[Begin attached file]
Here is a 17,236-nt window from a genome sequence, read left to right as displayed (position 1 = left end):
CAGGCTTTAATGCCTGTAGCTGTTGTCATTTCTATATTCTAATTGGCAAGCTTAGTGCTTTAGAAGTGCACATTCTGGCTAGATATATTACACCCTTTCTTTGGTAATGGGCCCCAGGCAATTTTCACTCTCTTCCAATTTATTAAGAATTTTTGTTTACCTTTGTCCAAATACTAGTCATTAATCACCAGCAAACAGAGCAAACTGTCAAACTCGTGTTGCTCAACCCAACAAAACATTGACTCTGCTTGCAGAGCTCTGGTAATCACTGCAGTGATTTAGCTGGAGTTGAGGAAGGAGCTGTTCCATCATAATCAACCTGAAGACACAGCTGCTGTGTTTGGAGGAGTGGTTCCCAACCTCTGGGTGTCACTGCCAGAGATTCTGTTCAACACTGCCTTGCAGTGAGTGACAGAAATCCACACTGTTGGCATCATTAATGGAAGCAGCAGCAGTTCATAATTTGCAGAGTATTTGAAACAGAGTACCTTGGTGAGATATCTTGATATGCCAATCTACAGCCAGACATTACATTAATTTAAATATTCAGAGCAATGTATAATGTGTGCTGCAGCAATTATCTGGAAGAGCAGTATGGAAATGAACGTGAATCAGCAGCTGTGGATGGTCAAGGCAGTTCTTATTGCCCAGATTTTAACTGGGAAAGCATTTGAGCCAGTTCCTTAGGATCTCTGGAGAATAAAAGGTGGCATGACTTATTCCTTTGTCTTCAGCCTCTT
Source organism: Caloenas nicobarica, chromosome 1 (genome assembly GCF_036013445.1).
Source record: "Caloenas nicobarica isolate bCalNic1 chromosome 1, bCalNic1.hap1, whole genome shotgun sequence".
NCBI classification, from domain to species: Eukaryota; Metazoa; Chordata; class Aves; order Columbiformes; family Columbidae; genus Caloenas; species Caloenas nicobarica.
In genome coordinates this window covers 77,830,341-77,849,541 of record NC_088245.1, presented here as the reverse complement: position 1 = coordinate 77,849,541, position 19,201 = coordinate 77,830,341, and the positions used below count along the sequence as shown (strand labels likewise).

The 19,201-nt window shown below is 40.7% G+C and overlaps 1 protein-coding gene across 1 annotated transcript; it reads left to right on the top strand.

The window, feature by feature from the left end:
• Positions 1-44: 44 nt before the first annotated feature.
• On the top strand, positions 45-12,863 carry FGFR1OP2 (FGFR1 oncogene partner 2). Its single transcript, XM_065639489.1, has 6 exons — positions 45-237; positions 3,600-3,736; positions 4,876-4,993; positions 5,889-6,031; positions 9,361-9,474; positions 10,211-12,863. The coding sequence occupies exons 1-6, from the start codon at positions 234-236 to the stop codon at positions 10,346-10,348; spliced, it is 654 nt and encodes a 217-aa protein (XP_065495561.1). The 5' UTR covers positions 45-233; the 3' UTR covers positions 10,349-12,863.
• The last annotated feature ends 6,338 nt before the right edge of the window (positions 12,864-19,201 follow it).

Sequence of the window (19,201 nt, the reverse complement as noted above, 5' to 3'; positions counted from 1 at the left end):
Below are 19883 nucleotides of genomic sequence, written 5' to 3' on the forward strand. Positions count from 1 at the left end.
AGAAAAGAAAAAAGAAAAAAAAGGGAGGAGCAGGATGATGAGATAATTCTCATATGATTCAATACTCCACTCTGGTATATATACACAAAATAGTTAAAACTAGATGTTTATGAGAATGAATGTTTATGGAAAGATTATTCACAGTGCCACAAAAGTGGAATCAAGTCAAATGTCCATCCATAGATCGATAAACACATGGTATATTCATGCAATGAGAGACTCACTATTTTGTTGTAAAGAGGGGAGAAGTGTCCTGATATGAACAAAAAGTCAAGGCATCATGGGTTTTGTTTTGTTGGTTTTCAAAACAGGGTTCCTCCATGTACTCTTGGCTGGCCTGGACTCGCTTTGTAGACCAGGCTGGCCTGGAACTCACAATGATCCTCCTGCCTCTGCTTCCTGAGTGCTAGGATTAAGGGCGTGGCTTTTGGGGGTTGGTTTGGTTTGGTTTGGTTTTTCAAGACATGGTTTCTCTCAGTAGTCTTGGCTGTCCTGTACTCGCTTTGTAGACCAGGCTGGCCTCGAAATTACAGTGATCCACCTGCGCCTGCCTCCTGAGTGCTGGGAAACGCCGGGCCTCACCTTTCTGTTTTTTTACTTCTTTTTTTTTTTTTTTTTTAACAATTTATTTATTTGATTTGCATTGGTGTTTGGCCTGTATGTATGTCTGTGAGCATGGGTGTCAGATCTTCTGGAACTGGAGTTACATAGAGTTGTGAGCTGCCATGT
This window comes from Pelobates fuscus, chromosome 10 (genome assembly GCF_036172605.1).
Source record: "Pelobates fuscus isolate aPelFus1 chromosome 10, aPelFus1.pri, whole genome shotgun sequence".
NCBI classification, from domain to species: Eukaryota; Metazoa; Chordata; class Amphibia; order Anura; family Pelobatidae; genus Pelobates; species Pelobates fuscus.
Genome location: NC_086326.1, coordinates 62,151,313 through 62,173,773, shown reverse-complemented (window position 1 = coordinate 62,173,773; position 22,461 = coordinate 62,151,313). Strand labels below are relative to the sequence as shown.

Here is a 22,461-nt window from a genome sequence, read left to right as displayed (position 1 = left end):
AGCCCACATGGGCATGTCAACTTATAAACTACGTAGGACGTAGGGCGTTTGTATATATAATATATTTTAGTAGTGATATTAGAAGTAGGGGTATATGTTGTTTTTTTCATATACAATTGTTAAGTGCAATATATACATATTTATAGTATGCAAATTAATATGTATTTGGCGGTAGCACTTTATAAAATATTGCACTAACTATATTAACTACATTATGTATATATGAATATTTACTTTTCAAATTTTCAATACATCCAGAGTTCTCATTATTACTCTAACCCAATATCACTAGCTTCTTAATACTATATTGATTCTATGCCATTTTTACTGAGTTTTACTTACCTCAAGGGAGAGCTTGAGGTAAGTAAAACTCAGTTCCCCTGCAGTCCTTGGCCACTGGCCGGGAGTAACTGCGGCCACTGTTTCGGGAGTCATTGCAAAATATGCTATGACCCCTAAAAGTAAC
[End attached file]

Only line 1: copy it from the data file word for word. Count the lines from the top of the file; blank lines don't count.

Here is a 17,236-nt window from a genome sequence, read left to right as displayed (position 1 = left end):